It was the worst shooting slump of his basketball career, but it proved to be just the right kind of adversity for Frazier. He struggled; he self-evaluated; he made a decision about what he needed to do; then set about compensating for the deficiencies.

And along the way, he became a better player.

“It made me stronger seeing that I could do other things that could impact the game and help my team so I think that really in the long run helped me,” Frazier recalled.

It is that ability to move on to the next play and impact the game at the other end of the floor that Donovan wants to see from all his players and not just Frazier this year. It’s a team mentality that Donovan called “fractured” when he talked about it Friday.

Last season’s team, Donovan says, was fractured.

“I don’t mean fractured in terms of guys finger-pointing, but Scottie (Wilbekin) turns the ball over and he’s consumed with the turnover,” Donovan said. “He’s down and he’s disappointed with himself and he’s consumed with that play. Another guy missed a little short jump hook in the lane or a layup and he’s consumed with that play. Before you know it you’ve got guys that are all kind of involved in their own little world.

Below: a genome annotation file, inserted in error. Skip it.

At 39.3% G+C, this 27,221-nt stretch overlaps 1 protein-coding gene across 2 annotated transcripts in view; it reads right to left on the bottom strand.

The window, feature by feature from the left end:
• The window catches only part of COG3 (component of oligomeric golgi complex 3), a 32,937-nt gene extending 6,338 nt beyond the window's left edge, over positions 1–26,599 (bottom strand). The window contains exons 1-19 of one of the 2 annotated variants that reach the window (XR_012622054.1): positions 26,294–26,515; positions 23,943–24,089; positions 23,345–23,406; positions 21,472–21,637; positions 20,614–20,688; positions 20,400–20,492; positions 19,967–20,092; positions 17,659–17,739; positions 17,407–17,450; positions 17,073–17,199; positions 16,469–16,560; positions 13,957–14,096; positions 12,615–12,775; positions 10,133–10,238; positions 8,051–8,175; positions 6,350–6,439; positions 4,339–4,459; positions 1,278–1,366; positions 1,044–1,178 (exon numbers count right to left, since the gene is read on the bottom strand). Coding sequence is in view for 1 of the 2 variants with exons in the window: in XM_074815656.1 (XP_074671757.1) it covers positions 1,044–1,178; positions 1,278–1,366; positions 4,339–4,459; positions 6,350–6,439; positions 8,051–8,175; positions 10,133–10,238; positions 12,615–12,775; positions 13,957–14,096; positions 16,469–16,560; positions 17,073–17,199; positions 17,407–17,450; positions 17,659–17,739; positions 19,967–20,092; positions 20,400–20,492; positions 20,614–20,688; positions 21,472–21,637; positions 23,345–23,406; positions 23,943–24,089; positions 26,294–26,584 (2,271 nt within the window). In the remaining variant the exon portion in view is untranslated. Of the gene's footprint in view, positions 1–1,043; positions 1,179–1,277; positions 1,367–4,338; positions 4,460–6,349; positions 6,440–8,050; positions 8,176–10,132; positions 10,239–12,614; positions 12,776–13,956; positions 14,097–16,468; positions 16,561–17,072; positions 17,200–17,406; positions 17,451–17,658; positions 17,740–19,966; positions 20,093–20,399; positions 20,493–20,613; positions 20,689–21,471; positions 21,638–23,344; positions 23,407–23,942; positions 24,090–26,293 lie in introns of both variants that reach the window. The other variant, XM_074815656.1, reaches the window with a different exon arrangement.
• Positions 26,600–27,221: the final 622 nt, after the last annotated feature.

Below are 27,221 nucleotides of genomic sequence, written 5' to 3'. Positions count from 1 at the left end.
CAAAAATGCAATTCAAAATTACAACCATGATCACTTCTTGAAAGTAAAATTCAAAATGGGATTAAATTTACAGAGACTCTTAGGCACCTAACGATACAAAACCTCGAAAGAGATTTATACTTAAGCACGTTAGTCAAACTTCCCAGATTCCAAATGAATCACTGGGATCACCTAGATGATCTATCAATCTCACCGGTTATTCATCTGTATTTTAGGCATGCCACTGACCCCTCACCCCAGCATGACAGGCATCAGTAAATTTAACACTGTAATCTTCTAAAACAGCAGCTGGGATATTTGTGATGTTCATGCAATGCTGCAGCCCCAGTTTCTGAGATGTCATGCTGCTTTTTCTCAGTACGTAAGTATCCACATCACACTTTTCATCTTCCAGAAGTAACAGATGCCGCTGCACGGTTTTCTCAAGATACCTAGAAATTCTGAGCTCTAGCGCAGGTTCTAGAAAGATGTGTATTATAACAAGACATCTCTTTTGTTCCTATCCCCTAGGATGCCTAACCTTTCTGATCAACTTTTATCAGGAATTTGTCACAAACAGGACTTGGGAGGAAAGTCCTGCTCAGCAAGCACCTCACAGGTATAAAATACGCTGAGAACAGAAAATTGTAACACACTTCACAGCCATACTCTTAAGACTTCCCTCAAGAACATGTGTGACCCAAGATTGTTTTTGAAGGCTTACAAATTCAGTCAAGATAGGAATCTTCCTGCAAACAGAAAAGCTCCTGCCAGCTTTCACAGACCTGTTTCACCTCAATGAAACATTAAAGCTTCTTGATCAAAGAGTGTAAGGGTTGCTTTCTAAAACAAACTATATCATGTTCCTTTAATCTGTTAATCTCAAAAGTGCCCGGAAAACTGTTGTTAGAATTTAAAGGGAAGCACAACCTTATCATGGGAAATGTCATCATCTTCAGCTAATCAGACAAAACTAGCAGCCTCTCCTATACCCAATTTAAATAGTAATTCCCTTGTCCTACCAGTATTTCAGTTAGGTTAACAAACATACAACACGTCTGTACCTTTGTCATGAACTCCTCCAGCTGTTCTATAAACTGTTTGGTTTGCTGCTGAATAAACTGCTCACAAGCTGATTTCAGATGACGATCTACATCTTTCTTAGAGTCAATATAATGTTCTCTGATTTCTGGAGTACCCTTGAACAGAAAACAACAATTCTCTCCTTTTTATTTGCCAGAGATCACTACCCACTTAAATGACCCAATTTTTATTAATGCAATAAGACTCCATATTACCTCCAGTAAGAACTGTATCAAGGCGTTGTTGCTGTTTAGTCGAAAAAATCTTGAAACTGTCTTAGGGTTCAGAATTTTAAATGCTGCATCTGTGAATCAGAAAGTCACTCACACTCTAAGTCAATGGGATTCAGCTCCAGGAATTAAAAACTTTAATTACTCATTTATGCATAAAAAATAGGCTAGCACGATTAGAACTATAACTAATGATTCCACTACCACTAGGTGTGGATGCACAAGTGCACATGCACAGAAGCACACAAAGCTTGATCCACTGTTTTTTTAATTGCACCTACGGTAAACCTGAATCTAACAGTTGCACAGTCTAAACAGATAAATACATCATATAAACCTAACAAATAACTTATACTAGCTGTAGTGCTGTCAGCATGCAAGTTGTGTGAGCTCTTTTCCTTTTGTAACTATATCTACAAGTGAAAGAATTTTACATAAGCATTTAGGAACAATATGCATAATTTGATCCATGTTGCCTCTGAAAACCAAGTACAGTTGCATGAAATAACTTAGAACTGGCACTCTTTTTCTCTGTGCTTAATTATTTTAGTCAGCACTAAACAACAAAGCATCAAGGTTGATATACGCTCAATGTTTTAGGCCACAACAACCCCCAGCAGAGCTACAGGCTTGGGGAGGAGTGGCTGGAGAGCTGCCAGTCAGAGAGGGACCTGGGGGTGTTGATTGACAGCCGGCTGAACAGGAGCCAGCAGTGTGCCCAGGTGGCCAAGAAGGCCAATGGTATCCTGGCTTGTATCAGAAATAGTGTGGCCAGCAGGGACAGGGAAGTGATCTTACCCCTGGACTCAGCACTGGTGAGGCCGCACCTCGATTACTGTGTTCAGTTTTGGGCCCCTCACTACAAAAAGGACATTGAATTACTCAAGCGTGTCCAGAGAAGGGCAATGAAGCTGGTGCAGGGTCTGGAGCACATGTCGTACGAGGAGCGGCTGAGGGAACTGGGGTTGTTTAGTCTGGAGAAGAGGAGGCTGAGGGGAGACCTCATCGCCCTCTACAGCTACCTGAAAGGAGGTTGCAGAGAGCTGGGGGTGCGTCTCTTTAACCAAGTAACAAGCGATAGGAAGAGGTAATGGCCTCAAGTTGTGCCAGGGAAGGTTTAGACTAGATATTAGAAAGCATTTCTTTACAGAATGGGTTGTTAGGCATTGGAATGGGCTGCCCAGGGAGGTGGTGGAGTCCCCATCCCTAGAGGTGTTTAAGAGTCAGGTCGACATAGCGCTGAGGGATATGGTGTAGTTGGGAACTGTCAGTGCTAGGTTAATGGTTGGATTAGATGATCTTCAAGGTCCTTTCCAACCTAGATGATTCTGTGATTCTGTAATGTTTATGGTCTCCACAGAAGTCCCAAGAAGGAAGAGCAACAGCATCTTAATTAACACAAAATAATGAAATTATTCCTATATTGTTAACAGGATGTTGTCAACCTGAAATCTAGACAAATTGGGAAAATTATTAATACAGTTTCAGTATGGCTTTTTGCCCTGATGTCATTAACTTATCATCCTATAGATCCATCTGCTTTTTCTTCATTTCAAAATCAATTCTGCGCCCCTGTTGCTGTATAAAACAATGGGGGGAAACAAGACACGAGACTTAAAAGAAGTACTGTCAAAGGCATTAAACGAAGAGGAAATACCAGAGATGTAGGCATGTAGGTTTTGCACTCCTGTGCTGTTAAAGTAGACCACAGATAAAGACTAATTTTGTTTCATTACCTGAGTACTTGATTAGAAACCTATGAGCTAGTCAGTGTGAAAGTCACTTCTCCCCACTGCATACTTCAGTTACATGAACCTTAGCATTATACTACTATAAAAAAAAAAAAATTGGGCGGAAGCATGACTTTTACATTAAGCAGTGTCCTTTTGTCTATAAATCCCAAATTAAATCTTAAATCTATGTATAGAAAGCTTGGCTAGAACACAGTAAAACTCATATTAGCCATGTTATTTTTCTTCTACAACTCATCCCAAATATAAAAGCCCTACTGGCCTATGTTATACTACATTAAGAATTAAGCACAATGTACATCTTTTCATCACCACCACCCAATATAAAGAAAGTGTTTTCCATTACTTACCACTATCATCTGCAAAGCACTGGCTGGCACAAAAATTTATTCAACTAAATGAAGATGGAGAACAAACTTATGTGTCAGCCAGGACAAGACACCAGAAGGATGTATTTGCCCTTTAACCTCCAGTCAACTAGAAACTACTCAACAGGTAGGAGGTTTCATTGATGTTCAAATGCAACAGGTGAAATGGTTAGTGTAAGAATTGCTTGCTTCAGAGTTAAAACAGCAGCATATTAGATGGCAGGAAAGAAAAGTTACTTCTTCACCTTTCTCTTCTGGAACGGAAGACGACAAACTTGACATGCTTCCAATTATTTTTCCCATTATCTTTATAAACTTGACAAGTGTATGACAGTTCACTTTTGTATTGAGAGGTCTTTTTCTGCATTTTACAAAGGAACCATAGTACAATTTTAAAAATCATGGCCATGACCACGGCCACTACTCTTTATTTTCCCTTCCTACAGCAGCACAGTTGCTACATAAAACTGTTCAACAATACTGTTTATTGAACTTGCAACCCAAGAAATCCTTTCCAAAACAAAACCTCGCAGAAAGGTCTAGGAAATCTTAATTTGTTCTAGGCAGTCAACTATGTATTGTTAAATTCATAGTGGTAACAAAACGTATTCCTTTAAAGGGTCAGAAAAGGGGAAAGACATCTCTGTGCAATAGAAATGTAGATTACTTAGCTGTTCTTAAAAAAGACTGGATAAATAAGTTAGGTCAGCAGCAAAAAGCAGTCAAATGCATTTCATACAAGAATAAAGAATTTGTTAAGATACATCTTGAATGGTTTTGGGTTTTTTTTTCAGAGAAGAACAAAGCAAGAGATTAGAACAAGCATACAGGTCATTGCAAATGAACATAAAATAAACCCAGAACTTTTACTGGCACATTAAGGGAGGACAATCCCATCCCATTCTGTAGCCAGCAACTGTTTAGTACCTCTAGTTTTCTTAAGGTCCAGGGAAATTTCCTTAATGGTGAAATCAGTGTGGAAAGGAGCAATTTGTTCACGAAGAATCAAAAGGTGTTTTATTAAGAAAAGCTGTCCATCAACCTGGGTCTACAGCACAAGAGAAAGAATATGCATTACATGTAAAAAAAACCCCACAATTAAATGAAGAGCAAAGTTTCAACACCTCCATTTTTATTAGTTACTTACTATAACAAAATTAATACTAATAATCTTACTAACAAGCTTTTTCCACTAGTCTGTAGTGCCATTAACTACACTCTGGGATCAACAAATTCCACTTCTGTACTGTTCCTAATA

“When you’re in that situation and something doesn’t go well for you or is a struggle for you, the more introverted you get, the more you get self-reflective in that moment in time you miss the opportunity to move to the next play.”

Frazier learned how to do that during the summer. It’s something he knows the Gators will have to do this year to have the kind of season they are capable of producing.

“If we mess up offensively or defensively just coming back the next time and being like, it’s over, let’s get a stop or let’s get a score,” Frazier said. “As a team we can all get better at it.”

WEEKEND NOTES: The Gators will be traveling up to Valdosta, Georgia to scrimmage Georgia Tech Saturday (2 p.m.) …  Will Yeguete (knee) and Dillon Graham (sprained ankle) are out for the scrimmage but everyone else is expected to play including Rutgers transfer Eli Carter, who Donovan hopes can play in short bursts, his first substantial action on the court since he broke his leg last February while playing at Rutgers … Dorian Finney-Smith, who turned his ankle over at Wednesday’s practice, is expected to play as are Damontre Harris and Casey Prather, who have been batting through some hamstring issues.

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Franz Beard
Back in January of 1969, the late, great Jack Hairston, then the sports editor of the Jacksonville Journal, called me on the phone one night and asked me if I wanted to work for him. I said yes. The entire interview took 30 seconds. It's my experience that whenever the interview lasts 30 seconds or less, I get the job. In the 48 years that I've been writing and getting paid for it, I've covered Super Bowls, World Series, NCAA basketball championships, BCS championship games, heavyweight title fights and what seems like thousands of college football, baseball and basketball games. I'm a columnist and special assignments editor for Gator Country once again, writing about the only team that ever mattered to me, the Florida Gators.